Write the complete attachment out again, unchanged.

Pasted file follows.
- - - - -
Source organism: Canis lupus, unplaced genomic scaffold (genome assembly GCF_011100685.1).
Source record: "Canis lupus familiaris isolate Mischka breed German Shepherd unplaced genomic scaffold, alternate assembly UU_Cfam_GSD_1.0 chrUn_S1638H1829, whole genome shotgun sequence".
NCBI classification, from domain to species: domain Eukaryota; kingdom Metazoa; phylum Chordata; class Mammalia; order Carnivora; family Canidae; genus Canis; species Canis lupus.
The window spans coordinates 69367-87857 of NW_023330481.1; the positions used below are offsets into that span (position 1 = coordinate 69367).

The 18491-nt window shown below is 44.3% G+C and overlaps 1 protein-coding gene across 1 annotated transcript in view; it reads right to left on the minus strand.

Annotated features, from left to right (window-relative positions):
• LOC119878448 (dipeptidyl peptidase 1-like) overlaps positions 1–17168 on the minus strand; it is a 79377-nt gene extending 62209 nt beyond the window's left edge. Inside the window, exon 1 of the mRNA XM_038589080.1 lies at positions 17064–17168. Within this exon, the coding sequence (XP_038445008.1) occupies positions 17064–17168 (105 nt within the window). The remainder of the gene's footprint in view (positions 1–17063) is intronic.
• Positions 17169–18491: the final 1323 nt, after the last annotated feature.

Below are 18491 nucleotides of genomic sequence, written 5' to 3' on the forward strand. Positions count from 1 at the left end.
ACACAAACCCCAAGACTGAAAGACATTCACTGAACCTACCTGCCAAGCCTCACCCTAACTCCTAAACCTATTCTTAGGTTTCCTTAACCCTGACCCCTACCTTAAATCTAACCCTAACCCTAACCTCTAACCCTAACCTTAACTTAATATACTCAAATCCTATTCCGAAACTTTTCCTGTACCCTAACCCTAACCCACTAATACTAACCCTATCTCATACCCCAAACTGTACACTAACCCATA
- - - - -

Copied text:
Source organism: Canis lupus, unplaced genomic scaffold (genome assembly GCF_011100685.1).
Source record: "Canis lupus familiaris isolate Mischka breed German Shepherd unplaced genomic scaffold, alternate assembly UU_Cfam_GSD_1.0 chrUn_S1638H1829, whole genome shotgun sequence".
NCBI classification, from domain to species: domain Eukaryota; kingdom Metazoa; phylum Chordata; class Mammalia; order Carnivora; family Canidae; genus Canis; species Canis lupus.
The window spans coordinates 69367-87857 of NW_023330481.1; the positions used below are offsets into that span (position 1 = coordinate 69367).

The 18491-nt window shown below is 44.3% G+C and overlaps 1 protein-coding gene across 1 annotated transcript in view; it reads right to left on the minus strand.

Annotated features, from left to right (window-relative positions):
• LOC119878448 (dipeptidyl peptidase 1-like) overlaps positions 1–17168 on the minus strand; it is a 79377-nt gene extending 62209 nt beyond the window's left edge. Inside the window, exon 1 of the mRNA XM_038589080.1 lies at positions 17064–17168. Within this exon, the coding sequence (XP_038445008.1) occupies positions 17064–17168 (105 nt within the window). The remainder of the gene's footprint in view (positions 1–17063) is intronic.
• Positions 17169–18491: the final 1323 nt, after the last annotated feature.

Below are 18491 nucleotides of genomic sequence, written 5' to 3' on the forward strand. Positions count from 1 at the left end.
ACACAAACCCCAAGACTGAAAGACATTCACTGAACCTACCTGCCAAGCCTCACCCTAACTCCTAAACCTATTCTTAGGTTTCCTTAACCCTGACCCCTACCTTAAATCTAACCCTAACCCTAACCTCTAACCCTAACCTTAACTTAATATACTCAAATCCTATTCCGAAACTTTTCCTGTACCCTAACCCTAACCCACTAATACTAACCCTATCTCATACCCCAAACTGTACACTAACCCATA